Valvular heart problems involve primarily narrowing (stenosis) or leakage (insufficiency or regurgitation) of the aortic valve (primary outlet valve of the heart) or mitral valve (primary valve between the upper and lower chambers of the heart). All blood pumped by the heart passes through these valves. Problems can be caused by rheumatic fever or simply by degenerative changes occurring over many years of opening and closing every second of the day. Certain systemic illness and disease can contribute to the development of valve problems including auto immune disease such as arthritis, infections and kidney failure. Mitral valve disease may be due to rheumatic disease but currently is caused most often by mitral valve prolapse syndrome, a poorly understood phenomena in which the valve slowly becomes thickened, elongated and begins to regurgitate blood back into the upper chamber of the heart causing heart failure. The mitral valve somewhat resembles a parachute in that long chords hold it in place. These chords may rupture and result in sudden worsening of the valve leakage. Thanks to advances in modern surgical techniques, most cases of mitral valve prolapse can undergo repair of the valve thus preventing the need for placement of an artificial valve. Repair can be performed in 90-95% of cases of mitral leakage due to prolapse syndrome. This allows the patient to be treated postoperatively with simple blood thinners such as baby aspirin rather than the more powerful anticoagulant Coumadin required after most valve replacements and which has some potentially serious side effects. Dr. Ott and his team have one of the world's largest experiences with mitral valve repair and replacement and can discuss the options carefully and honestly with the patient.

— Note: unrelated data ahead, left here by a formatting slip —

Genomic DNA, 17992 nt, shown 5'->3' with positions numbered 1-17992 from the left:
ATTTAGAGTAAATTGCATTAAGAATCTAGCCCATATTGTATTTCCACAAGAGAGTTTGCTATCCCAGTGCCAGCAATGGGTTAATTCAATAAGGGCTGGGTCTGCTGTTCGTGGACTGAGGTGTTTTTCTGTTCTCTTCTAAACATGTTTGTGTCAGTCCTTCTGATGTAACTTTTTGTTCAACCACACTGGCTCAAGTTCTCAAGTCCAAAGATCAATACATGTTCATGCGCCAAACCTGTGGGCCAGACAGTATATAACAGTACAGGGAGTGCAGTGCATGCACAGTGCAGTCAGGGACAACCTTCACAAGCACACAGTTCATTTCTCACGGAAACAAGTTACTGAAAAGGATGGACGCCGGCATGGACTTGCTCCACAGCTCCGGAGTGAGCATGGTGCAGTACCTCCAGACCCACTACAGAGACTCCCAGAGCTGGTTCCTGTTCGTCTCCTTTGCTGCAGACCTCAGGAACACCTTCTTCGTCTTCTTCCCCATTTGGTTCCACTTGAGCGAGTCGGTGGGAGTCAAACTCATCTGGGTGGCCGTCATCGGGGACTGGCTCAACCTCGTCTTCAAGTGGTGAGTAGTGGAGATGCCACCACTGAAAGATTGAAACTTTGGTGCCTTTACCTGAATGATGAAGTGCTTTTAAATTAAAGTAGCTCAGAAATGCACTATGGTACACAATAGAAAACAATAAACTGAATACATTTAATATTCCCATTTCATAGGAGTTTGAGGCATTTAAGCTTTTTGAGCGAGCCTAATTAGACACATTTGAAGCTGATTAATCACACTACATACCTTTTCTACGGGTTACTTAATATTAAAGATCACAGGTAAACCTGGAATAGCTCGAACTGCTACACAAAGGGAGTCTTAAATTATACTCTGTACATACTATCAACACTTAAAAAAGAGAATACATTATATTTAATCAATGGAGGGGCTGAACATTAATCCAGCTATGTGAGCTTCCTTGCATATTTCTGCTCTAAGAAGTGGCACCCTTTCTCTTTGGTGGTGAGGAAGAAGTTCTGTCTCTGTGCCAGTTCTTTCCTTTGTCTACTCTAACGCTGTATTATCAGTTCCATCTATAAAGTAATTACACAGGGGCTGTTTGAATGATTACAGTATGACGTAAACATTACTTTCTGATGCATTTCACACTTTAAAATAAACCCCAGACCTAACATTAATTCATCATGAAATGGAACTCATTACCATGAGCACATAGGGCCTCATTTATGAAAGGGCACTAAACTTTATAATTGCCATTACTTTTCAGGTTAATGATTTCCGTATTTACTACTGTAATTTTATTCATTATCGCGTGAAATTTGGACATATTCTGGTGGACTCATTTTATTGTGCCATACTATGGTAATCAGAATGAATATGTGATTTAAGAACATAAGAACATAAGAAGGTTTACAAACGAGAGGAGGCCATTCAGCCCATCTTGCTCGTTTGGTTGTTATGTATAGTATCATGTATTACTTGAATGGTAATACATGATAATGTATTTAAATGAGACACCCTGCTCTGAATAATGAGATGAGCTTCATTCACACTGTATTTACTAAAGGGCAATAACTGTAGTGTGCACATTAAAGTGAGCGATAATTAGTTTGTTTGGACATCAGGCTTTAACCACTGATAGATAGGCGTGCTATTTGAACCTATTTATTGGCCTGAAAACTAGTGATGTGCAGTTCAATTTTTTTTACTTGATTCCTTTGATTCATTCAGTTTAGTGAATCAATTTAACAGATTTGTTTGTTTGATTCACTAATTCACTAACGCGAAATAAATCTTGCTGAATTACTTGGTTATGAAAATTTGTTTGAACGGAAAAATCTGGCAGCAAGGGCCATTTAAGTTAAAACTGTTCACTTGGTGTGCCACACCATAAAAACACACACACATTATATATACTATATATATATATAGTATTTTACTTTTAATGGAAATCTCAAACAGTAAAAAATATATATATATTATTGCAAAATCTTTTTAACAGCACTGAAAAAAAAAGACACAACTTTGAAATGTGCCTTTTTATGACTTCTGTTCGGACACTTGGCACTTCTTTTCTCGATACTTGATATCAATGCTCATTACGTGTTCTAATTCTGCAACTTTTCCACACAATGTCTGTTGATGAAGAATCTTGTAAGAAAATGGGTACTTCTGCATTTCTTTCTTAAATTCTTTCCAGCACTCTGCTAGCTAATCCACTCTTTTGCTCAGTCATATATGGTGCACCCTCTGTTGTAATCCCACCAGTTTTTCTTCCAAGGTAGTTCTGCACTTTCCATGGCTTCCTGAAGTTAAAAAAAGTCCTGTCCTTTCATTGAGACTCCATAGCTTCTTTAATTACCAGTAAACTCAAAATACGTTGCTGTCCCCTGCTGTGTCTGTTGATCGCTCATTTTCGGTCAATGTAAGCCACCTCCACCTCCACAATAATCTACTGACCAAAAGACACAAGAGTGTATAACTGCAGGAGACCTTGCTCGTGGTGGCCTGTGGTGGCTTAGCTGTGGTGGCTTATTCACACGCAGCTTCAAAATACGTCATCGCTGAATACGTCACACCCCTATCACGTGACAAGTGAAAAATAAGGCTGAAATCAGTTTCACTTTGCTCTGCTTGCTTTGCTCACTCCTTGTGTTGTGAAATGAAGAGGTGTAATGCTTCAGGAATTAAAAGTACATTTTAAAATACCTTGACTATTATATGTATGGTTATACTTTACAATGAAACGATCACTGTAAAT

The teams of surgeons, anesthesiologists and nurses working with Dr. Ott have extensive experience in caring for patients with the most difficult aneurysms. Aortic Aneurysms operations require specialized equipment and a highly coordinated surgical team. Technical expertise and expeditious surgery are a key factor in the success of the operation. Hypothermic (low body temperature) techniques and specialized blood perfusion methods are paramount in preventing neurologic and other complications in these patients who have an otherwise potentially fatal risk of rupture. Newer non-surgical endovascular techniques are utilized when appropriate based upon the patients anatomy and other risk factors. Consultation between the patient and surgeon will clarify the various options for treatment.